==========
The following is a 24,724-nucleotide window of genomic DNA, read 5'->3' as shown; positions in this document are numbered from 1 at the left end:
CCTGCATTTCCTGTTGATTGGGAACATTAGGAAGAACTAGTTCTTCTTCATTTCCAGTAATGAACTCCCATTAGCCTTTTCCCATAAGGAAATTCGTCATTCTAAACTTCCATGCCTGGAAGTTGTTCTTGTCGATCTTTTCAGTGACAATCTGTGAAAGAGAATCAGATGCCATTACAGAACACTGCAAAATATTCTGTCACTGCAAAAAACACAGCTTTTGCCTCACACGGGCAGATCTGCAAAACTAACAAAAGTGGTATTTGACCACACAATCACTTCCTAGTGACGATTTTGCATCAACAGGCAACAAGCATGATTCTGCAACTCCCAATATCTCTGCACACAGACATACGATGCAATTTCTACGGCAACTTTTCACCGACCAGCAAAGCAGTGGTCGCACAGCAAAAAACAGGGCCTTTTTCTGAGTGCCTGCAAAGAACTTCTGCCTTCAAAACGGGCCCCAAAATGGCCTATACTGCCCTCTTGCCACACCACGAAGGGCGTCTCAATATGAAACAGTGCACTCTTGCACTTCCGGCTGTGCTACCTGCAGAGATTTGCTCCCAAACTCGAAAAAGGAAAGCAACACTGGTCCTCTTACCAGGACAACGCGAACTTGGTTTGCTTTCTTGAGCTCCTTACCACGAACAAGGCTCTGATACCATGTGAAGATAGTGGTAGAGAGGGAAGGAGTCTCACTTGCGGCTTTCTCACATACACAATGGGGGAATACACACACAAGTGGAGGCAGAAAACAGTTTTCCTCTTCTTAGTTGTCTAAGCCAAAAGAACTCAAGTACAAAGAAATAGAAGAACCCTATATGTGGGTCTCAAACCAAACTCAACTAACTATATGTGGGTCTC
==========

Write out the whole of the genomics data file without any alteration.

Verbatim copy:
The following is a 24,724-nucleotide window of genomic DNA, read 5'->3' as shown; positions in this document are numbered from 1 at the left end:
CCTGCATTTCCTGTTGATTGGGAACATTAGGAAGAACTAGTTCTTCTTCATTTCCAGTAATGAACTCCCATTAGCCTTTTCCCATAAGGAAATTCGTCATTCTAAACTTCCATGCCTGGAAGTTGTTCTTGTCGATCTTTTCAGTGACAATCTGTGAAAGAGAATCAGATGCCATTACAGAACACTGCAAAATATTCTGTCACTGCAAAAAACACAGCTTTTGCCTCACACGGGCAGATCTGCAAAACTAACAAAAGTGGTATTTGACCACACAATCACTTCCTAGTGACGATTTTGCATCAACAGGCAACAAGCATGATTCTGCAACTCCCAATATCTCTGCACACAGACATACGATGCAATTTCTACGGCAACTTTTCACCGACCAGCAAAGCAGTGGTCGCACAGCAAAAAACAGGGCCTTTTTCTGAGTGCCTGCAAAGAACTTCTGCCTTCAAAACGGGCCCCAAAATGGCCTATACTGCCCTCTTGCCACACCACGAAGGGCGTCTCAATATGAAACAGTGCACTCTTGCACTTCCGGCTGTGCTACCTGCAGAGATTTGCTCCCAAACTCGAAAAAGGAAAGCAACACTGGTCCTCTTACCAGGACAACGCGAACTTGGTTTGCTTTCTTGAGCTCCTTACCACGAACAAGGCTCTGATACCATGTGAAGATAGTGGTAGAGAGGGAAGGAGTCTCACTTGCGGCTTTCTCACATACACAATGGGGGAATACACACACAAGTGGAGGCAGAAAACAGTTTTCCTCTTCTTAGTTGTCTAAGCCAAAAGAACTCAAGTACAAAGAAATAGAAGAACCCTATATGTGGGTCTCAAACCAAACTCAACTAACTATATGTGGGTCTC